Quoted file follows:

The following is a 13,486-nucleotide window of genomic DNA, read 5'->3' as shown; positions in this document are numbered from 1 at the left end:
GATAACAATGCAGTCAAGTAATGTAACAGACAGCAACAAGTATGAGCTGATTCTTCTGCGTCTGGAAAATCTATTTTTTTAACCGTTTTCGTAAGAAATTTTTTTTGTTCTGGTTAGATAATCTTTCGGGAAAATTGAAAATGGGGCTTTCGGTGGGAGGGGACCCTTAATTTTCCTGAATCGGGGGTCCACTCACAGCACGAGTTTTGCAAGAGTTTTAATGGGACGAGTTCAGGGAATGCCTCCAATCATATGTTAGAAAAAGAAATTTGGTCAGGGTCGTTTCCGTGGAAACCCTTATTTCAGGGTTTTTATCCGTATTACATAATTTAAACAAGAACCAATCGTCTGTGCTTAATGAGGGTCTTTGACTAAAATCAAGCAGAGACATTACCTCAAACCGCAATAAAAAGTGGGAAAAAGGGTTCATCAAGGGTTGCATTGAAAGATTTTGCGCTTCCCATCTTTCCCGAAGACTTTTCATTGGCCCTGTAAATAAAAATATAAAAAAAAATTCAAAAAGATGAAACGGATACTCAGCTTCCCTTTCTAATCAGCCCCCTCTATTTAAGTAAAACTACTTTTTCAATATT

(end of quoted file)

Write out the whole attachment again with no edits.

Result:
The following is a 13,486-nucleotide window of genomic DNA, read 5'->3' as shown; positions in this document are numbered from 1 at the left end:
GATAACAATGCAGTCAAGTAATGTAACAGACAGCAACAAGTATGAGCTGATTCTTCTGCGTCTGGAAAATCTATTTTTTTAACCGTTTTCGTAAGAAATTTTTTTTGTTCTGGTTAGATAATCTTTCGGGAAAATTGAAAATGGGGCTTTCGGTGGGAGGGGACCCTTAATTTTCCTGAATCGGGGGTCCACTCACAGCACGAGTTTTGCAAGAGTTTTAATGGGACGAGTTCAGGGAATGCCTCCAATCATATGTTAGAAAAAGAAATTTGGTCAGGGTCGTTTCCGTGGAAACCCTTATTTCAGGGTTTTTATCCGTATTACATAATTTAAACAAGAACCAATCGTCTGTGCTTAATGAGGGTCTTTGACTAAAATCAAGCAGAGACATTACCTCAAACCGCAATAAAAAGTGGGAAAAAGGGTTCATCAAGGGTTGCATTGAAAGATTTTGCGCTTCCCATCTTTCCCGAAGACTTTTCATTGGCCCTGTAAATAAAAATATAAAAAAAAATTCAAAAAGATGAAACGGATACTCAGCTTCCCTTTCTAATCAGCCCCCTCTATTTAAGTAAAACTACTTTTTCAATATT